In addition, the Government will look to reach reciprocal agreements with the EU to enable UK and EU companies to post workers into the UK and into the EU for intra-company transfers.

EU citizens wanting to stay in the UK beyond the end of the implantation period will need to apply for settled or pre-settled status under the EU Settlement Scheme. This is due to open more widely for applications on 21 January 2019.

A unified immigration system

The White Paper contains rhetoric of an intention to create a unified immigration system, with the same UK immigration rules applying to all migrants. However, the future rules are also said to be expected to be “flexible and provide for different treatment for certain migrants”. This suggests that some difference in treatment may be expected where international or bilateral agreements are struck with international trading partners.

The government will consult businesses and stakeholders for the next 12 months on the proposed immigration rules that will implement the new system. The new rules are expected to be in place by autumn 2020.

The government will continue with its stated aim to reduce net migration, but this is now expressed as reducing net migration to “sustainable levels” rather than to below 100,000.

Skilled and higher-skilled workers under Tier 2

Employers who wish to recruit skilled migrant workers will need to sponsor them, primarily under Tier 2 of the points-based system.

However, the following discrete changes will be made to Tier 2:

  • The annual cap on new hires of 20,700 will be removed.
  • The annual cap applies to certificates of sponsorship (CoS) that are currently referred to as restricted certificates of sponsorship. The annual quota is allocated on a tapered monthly basis over the financial year (6 April to 5 April). This change will likely mean that all CoS will be “unrestricted” and the end of the monthly restricted CoS allocation process. Currently, unrestricted CoS are only available for higher earners (those earning £159,600 gross a year or more), for those eligible to switch in to Tier 2 from within the UK and those making an application to extend their current leave under Tier 2 for the same job with the same sponsor. This should speed up the process of recruiting a migrant worker in many circumstances and reduce burdens on the Home Office.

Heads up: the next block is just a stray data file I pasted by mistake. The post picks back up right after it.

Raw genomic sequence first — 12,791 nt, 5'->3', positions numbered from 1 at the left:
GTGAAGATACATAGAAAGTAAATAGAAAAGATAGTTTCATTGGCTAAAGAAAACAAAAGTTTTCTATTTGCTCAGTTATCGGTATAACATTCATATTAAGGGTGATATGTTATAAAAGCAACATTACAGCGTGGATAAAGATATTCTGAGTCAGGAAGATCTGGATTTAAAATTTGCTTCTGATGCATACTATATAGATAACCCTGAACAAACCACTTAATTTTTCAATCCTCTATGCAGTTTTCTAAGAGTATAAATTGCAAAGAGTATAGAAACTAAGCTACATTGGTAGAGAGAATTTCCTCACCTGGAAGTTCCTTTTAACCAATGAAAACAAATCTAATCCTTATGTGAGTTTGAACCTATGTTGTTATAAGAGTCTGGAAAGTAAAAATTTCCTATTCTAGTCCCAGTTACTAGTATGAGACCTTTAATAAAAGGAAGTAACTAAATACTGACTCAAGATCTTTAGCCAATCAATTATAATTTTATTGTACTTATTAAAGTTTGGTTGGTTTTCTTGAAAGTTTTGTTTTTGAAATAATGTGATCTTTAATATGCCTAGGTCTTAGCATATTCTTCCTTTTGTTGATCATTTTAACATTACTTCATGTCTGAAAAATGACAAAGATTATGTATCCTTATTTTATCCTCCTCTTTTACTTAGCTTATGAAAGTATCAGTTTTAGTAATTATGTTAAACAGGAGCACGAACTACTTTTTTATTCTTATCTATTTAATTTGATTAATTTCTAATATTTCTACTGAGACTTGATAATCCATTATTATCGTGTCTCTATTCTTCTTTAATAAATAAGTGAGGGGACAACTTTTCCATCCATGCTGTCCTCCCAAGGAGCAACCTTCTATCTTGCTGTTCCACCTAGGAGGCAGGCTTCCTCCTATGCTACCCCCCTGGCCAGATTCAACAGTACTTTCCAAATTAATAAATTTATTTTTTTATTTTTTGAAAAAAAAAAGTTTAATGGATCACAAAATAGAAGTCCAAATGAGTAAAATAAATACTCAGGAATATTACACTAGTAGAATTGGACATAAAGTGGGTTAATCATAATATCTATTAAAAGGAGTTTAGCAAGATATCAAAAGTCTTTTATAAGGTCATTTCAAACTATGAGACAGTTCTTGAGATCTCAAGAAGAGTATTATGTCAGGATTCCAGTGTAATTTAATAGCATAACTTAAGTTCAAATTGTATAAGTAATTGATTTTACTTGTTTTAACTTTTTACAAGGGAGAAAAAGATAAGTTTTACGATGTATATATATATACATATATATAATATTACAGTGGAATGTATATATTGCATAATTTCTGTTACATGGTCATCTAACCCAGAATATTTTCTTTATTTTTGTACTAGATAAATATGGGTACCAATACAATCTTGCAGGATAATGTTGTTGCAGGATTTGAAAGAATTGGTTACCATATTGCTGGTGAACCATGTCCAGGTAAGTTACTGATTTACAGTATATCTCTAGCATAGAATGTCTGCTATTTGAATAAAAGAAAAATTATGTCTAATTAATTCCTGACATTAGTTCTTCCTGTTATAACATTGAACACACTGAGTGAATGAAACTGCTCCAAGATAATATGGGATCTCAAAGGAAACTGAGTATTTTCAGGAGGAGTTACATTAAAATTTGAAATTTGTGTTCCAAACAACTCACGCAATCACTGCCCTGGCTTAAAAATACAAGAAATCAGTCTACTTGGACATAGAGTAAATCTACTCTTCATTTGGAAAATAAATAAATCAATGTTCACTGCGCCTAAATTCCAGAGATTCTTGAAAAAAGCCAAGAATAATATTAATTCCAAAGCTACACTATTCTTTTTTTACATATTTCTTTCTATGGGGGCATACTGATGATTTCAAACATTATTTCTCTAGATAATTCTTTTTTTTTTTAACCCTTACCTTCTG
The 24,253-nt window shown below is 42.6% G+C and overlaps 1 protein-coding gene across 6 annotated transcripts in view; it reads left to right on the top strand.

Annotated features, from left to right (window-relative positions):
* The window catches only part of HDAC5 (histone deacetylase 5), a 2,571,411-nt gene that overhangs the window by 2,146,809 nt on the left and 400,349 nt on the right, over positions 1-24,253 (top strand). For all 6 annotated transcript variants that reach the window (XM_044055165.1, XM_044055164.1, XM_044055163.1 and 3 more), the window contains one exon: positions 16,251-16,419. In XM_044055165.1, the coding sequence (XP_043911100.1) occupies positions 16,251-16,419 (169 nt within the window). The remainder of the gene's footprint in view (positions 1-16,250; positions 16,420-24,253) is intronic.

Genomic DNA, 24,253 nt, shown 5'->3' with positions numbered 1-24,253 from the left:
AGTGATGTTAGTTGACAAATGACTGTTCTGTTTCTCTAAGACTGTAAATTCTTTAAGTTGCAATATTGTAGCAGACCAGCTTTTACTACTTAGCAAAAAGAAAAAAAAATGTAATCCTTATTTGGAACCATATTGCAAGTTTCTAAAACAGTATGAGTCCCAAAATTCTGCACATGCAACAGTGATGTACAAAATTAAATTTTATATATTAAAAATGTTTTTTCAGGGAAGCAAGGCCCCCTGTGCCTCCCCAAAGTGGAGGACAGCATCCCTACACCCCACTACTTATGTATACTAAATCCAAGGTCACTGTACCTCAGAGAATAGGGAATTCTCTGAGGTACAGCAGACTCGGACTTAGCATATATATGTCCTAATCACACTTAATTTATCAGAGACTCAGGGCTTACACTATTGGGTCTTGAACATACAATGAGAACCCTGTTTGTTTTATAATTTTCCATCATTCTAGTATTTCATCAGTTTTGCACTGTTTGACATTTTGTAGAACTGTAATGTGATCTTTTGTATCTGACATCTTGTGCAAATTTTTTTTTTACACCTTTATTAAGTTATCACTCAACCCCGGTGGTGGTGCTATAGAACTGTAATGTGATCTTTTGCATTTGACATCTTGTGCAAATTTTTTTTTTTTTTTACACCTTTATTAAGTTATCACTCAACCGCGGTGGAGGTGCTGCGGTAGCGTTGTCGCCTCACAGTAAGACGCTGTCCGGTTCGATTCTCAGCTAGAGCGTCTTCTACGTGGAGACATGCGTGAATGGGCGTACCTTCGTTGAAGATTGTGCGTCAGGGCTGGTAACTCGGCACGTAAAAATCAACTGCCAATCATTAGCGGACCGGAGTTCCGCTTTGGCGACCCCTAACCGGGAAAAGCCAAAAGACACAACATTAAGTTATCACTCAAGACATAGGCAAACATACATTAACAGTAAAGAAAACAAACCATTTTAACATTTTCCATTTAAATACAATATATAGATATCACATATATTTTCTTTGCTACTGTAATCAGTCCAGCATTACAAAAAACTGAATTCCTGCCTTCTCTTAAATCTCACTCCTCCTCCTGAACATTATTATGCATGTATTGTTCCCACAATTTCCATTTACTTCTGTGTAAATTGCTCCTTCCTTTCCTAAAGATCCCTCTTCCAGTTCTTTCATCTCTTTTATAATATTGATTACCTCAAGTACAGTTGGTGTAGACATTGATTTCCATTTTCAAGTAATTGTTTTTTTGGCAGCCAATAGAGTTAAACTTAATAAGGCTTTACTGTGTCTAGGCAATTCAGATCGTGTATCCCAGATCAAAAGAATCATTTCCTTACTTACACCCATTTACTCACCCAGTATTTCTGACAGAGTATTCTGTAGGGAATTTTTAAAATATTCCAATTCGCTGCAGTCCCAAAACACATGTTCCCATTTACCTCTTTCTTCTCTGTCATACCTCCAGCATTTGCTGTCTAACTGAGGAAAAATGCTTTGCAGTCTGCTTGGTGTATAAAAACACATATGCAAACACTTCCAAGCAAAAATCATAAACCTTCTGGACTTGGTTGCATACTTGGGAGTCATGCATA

• The resident labour market test (RLMT) will be abolished.
  • This means that employers will no longer need to factor into the recruitment process a Home Office mandated recruitment exercise before sponsoring a skilled migrant worker. This should also serve to speed up the process of recruiting a migrant worker in many circumstances and reduce the burden on the Home Office.
  • The MAC is due to report on the effectiveness and suitability of the current Shortage Occupation List in March 2019. Given the prospective abolition of the RLMT, it is unclear how the SOL would feature in sponsorship from 2021.
  • The skills threshold for Tier 2 will be lowered from Regulated Qualifications Framework (RQF) level 6 (degree level) to RQF level 3 (A-Level).

This will dramatically increase the number and type of jobs that will qualify for sponsorship (see Appendix J to the Immigration Rules for a list of jobs and their considered skill level). Importantly, the government has shied away from wholeheartedly supporting the MAC recommendation that the minimum salary threshold under Tier 2 should be £30,000 gross a year. It has been reported that this proposal faced opposition from within the Cabinet and the threshold will now be set following addition consultation and engagement with businesses and stakeholders over the next 12 months. Critics have also claimed that this proposal, with no regional variation, favours London and the South East where higher salaries are paid on average compared to the rest of the UK.